At Sanders Rally in Wisconsin, Tim Robbins Delivers Fiery Speech Against Political Pragmatism
By now, you may have read about actor Tim Robbins’ introduction of Democratic presidential candidate Bernie Sanders in Wisconsin. The headlines suggest Robbins insulted supporters of Hillary Clinton and called them “sheep” and that he erased black voters in South Carolina in his criticism of how the Democratic Party establishment saw her victory in the state as significant.
The truth is this was a speech directed at the people in the Democratic Party, who “feel Bernie with their hearts but are supporting Hillary with their pragmatic brains.” As Robbins said, “These are not bad people. They fear the Republicans’ radical and dangerous divisiveness as much as we do. We’ve all been fed a steady stream of simplistic propaganda that furthers the establishment’s narrative that Hillary is the presumptive nominee.”
It was also an indictment of the establishment news media and the leadership of the Democratic Party.
One day before the Wisconsin primary, Robbins declared, “If we were sheep, if we had gotten in line, there would be no problem now. The media and the ghosts of the DLC [Democratic Leadership Council] and government would carry on as it has for the last thirty years. Establishment figures would get elected and re-elected without any accountability for their bad decisions. Outsider candidates like Bernie Sanders would be marginalized and tolerated for a few primaries before falling in line with the Democratic Party structure. But the DNC and the Clintons have a big problem: times have changed.”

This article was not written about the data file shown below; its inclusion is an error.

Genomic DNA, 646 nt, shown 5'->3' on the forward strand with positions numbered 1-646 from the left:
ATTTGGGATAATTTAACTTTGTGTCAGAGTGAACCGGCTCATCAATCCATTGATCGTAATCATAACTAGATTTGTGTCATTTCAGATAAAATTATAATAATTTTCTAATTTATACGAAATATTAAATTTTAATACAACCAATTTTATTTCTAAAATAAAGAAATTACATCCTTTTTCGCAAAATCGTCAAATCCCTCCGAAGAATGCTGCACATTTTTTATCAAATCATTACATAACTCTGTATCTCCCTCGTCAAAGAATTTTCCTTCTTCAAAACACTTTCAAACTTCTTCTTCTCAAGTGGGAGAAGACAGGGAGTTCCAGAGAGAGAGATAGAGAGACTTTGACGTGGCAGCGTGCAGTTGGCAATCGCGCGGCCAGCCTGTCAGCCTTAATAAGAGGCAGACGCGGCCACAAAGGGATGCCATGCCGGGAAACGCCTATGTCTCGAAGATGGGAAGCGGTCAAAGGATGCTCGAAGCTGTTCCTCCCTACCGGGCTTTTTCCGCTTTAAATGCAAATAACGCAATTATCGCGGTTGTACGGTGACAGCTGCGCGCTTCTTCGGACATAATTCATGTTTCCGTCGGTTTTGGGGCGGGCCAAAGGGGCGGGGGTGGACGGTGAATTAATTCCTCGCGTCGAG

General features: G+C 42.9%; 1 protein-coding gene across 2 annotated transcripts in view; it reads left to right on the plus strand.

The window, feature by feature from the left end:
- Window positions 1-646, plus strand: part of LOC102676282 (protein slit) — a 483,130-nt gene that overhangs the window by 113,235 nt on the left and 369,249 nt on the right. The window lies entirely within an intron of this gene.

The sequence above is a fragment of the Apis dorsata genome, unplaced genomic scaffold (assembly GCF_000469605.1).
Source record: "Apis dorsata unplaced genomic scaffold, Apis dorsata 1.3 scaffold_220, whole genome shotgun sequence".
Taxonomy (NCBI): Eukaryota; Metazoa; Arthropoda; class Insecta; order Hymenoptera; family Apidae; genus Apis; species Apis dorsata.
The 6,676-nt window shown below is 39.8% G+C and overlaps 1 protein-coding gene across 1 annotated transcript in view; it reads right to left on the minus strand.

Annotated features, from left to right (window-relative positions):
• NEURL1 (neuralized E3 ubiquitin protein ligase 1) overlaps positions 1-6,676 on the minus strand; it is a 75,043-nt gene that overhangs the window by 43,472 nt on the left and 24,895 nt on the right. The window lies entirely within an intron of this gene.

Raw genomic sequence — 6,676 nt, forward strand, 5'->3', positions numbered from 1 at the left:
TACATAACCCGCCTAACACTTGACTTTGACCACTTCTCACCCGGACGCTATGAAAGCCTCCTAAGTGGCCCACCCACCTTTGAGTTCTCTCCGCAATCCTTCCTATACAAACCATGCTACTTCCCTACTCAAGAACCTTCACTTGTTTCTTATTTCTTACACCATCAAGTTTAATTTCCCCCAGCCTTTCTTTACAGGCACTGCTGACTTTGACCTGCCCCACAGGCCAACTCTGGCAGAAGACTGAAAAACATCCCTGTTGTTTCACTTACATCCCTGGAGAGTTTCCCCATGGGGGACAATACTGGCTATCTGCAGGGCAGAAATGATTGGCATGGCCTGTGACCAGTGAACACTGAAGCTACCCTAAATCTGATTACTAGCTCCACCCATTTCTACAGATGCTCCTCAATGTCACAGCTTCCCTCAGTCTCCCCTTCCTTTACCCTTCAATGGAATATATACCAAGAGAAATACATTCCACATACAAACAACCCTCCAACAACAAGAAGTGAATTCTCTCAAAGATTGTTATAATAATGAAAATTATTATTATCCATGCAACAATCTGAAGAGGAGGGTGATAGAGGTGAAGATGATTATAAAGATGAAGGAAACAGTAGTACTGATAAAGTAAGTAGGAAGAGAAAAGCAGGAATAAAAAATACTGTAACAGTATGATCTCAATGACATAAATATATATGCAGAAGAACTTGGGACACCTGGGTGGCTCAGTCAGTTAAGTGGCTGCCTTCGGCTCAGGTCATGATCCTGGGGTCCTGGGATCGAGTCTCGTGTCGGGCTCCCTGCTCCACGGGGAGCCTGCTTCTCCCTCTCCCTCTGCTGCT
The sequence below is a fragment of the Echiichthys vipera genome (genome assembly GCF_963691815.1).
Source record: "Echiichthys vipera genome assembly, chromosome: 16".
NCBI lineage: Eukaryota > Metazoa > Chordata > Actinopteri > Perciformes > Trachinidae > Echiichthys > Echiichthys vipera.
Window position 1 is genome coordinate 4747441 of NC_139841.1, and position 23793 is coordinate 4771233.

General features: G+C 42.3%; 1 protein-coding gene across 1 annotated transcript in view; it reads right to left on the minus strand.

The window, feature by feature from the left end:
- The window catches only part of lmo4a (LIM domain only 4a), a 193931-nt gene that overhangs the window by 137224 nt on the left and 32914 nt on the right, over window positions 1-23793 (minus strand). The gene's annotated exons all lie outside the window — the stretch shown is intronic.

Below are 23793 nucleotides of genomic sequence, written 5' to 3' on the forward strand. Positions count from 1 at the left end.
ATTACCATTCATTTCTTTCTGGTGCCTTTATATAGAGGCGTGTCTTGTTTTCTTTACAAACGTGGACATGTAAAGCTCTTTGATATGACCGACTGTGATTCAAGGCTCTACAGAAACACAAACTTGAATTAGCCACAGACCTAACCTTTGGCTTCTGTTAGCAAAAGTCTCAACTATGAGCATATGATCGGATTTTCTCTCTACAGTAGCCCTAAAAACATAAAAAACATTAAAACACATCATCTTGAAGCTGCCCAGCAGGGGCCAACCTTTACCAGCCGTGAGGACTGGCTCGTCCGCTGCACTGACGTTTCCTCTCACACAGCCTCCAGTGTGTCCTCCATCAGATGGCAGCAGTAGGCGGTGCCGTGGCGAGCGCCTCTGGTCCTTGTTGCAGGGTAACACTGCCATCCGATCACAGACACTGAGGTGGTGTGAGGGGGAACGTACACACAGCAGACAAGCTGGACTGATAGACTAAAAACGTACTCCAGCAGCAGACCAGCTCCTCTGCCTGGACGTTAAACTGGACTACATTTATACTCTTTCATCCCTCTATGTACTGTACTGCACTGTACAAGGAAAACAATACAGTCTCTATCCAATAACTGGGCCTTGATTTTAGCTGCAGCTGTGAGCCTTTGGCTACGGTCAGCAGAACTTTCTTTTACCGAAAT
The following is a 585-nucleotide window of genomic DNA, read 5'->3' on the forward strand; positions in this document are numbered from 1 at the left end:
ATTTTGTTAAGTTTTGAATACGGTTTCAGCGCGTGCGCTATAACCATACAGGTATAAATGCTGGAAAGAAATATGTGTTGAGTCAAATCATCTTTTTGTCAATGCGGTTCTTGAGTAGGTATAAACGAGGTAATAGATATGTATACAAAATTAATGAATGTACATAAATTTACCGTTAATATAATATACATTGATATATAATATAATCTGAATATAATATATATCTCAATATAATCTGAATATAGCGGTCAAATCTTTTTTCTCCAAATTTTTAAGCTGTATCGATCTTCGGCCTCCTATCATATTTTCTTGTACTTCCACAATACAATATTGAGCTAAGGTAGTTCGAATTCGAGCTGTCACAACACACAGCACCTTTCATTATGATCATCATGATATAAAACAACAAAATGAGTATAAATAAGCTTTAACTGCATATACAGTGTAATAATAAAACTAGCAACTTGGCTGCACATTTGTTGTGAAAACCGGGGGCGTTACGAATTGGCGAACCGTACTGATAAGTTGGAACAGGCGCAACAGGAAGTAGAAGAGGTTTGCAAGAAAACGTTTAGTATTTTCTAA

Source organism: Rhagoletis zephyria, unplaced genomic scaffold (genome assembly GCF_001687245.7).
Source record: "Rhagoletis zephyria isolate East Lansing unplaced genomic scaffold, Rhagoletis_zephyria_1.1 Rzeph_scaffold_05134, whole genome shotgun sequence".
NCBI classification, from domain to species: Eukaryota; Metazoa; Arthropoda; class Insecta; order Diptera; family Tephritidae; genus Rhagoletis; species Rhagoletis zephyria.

“Bernie is not Howard Dean. Bernie is not the obligatory progressive that will keep the left in line until the presumptive moderate nominee emerges. Bernie is not the democratic insider that will bow down to the wishes of the elite of the party. We are done with that patriarchy,” Robbins added. “We are done with compromising our ideals. We are done with triangulation and fear-based politics.”
One will notice this argument does not have gender-based or racist overtones. It is not directed at any specific demographics, which Clinton has depended upon to win the primaries she has managed to win so far. It is a political and ideological argument against tribalism within the Democratic Party, which has enabled so many of the worst and most disastrous policies in the past few decades.
Robbins stated, “Now I understand our friends’ resistance to Bernie Sanders. They’ve been told repeatedly by the mainstream media that Bernie doesn’t matter, that he’s unelectable. Well, I’m here today to encourage our Democratic friends that want big change to happen yet don’t believe that it is possible, our friends that believe that they are not worthy of dreaming big, our friends that have surrendered their ideals to political pragmatism, that somehow believe that change will happen by choosing a candidate entirely entrenched in the dysfunction of the past.”
Oh, yes, Robbins absolutely made a comment about the southern primaries and how he believed Clinton winning South Carolina was as significant as the Democratic Party winning Guam. That specific comment is trivial in the scheme of his entire speech addressing the failures of the Democratic Party. (Plus, anyone ascribing racism to Robbins’ remarks should be aware of the work Robbins has done in prisons.)